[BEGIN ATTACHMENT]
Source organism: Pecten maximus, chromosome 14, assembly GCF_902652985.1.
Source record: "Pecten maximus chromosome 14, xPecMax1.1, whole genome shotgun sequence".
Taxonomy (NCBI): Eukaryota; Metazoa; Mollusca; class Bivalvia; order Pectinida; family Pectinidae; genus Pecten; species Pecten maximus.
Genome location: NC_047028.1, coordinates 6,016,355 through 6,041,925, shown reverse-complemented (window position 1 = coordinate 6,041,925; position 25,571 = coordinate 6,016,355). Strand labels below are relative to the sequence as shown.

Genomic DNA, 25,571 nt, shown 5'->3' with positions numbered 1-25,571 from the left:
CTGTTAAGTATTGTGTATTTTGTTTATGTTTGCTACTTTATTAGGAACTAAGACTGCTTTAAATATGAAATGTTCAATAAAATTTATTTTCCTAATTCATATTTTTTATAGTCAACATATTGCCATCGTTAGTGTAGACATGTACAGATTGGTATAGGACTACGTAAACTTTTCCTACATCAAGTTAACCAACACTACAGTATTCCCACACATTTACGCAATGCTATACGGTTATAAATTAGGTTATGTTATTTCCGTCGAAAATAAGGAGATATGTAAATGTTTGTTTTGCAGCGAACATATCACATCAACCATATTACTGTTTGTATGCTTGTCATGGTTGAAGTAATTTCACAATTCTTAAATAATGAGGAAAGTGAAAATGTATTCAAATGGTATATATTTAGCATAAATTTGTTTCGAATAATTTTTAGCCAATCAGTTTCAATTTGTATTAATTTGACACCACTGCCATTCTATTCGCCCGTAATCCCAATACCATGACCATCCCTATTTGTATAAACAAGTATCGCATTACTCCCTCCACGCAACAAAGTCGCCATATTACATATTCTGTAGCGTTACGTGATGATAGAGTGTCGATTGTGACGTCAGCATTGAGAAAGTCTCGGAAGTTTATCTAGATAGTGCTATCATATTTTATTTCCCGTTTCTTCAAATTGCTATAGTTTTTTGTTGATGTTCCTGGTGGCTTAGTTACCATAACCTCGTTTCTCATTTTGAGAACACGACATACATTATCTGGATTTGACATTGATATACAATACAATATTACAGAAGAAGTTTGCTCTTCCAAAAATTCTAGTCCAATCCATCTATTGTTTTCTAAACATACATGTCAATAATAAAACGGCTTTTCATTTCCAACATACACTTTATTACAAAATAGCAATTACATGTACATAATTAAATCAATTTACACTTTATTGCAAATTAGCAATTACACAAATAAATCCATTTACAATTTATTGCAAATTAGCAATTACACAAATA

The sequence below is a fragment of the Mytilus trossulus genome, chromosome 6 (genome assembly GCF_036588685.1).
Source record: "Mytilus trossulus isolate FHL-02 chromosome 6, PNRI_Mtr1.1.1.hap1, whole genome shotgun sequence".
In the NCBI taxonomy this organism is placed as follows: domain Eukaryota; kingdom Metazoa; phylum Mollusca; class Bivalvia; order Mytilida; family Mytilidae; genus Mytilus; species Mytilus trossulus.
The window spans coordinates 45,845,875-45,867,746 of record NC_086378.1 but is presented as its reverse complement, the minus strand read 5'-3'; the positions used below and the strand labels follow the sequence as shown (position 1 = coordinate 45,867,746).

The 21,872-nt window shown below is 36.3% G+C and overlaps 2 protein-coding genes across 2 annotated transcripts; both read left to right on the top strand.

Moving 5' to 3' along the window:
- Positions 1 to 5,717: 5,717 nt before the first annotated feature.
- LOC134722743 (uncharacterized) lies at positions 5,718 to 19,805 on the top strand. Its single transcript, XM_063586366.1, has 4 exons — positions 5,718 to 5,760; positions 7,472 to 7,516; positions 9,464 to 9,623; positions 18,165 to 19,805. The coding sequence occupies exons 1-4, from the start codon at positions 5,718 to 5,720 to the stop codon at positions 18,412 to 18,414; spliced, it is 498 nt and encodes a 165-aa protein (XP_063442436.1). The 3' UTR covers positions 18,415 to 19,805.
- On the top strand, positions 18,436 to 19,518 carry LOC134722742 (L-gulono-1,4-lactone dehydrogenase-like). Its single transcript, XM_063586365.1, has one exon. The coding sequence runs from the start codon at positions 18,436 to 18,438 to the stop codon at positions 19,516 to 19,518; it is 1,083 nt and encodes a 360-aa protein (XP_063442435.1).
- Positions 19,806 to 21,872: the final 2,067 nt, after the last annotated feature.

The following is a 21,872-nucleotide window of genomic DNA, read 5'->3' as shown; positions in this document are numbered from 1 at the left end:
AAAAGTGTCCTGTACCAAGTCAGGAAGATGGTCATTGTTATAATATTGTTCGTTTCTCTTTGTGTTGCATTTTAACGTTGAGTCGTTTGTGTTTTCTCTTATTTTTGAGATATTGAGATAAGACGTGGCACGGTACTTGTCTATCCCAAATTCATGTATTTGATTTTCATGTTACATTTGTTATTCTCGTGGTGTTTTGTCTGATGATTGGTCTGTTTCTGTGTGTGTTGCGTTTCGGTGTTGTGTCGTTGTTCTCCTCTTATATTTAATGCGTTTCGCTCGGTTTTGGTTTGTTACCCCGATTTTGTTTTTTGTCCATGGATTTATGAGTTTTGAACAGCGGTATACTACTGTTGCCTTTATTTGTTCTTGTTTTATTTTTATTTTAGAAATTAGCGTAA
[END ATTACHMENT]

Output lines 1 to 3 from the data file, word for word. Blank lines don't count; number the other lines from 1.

Source organism: Pecten maximus, chromosome 14, assembly GCF_902652985.1.
Source record: "Pecten maximus chromosome 14, xPecMax1.1, whole genome shotgun sequence".
Taxonomy (NCBI): Eukaryota; Metazoa; Mollusca; class Bivalvia; order Pectinida; family Pectinidae; genus Pecten; species Pecten maximus.